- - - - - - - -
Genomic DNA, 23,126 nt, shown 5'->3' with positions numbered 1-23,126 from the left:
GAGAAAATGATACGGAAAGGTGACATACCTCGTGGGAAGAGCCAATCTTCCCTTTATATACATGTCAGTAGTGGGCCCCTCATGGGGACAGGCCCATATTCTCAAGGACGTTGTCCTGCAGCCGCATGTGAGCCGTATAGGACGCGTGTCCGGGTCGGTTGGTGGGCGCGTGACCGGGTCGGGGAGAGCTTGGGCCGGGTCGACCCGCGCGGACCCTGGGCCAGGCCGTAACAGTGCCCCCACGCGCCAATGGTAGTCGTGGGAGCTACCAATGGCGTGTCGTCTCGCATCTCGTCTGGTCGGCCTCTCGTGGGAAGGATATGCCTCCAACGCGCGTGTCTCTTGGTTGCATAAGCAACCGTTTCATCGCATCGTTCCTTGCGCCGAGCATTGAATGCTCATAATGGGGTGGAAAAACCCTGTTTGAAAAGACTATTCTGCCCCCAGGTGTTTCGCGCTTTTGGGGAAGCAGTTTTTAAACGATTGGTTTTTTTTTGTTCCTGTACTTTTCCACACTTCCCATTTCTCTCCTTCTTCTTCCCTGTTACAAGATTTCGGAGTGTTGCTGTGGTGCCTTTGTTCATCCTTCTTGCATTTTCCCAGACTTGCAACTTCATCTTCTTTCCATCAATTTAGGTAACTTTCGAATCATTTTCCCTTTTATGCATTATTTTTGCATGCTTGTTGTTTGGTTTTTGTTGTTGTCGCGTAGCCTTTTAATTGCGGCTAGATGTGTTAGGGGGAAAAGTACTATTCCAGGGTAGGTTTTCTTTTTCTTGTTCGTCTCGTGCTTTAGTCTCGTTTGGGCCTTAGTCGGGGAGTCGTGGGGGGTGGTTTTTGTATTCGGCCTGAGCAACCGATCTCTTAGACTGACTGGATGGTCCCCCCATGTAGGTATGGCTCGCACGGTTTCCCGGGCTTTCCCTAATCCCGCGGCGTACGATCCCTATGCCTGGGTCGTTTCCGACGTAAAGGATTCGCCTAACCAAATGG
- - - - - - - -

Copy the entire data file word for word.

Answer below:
Genomic DNA, 23,126 nt, shown 5'->3' with positions numbered 1-23,126 from the left:
GAGAAAATGATACGGAAAGGTGACATACCTCGTGGGAAGAGCCAATCTTCCCTTTATATACATGTCAGTAGTGGGCCCCTCATGGGGACAGGCCCATATTCTCAAGGACGTTGTCCTGCAGCCGCATGTGAGCCGTATAGGACGCGTGTCCGGGTCGGTTGGTGGGCGCGTGACCGGGTCGGGGAGAGCTTGGGCCGGGTCGACCCGCGCGGACCCTGGGCCAGGCCGTAACAGTGCCCCCACGCGCCAATGGTAGTCGTGGGAGCTACCAATGGCGTGTCGTCTCGCATCTCGTCTGGTCGGCCTCTCGTGGGAAGGATATGCCTCCAACGCGCGTGTCTCTTGGTTGCATAAGCAACCGTTTCATCGCATCGTTCCTTGCGCCGAGCATTGAATGCTCATAATGGGGTGGAAAAACCCTGTTTGAAAAGACTATTCTGCCCCCAGGTGTTTCGCGCTTTTGGGGAAGCAGTTTTTAAACGATTGGTTTTTTTTTGTTCCTGTACTTTTCCACACTTCCCATTTCTCTCCTTCTTCTTCCCTGTTACAAGATTTCGGAGTGTTGCTGTGGTGCCTTTGTTCATCCTTCTTGCATTTTCCCAGACTTGCAACTTCATCTTCTTTCCATCAATTTAGGTAACTTTCGAATCATTTTCCCTTTTATGCATTATTTTTGCATGCTTGTTGTTTGGTTTTTGTTGTTGTCGCGTAGCCTTTTAATTGCGGCTAGATGTGTTAGGGGGAAAAGTACTATTCCAGGGTAGGTTTTCTTTTTCTTGTTCGTCTCGTGCTTTAGTCTCGTTTGGGCCTTAGTCGGGGAGTCGTGGGGGGTGGTTTTTGTATTCGGCCTGAGCAACCGATCTCTTAGACTGACTGGATGGTCCCCCCATGTAGGTATGGCTCGCACGGTTTCCCGGGCTTTCCCTAATCCCGCGGCGTACGATCCCTATGCCTGGGTCGTTTCCGACGTAAAGGATTCGCCTAACCAAATGG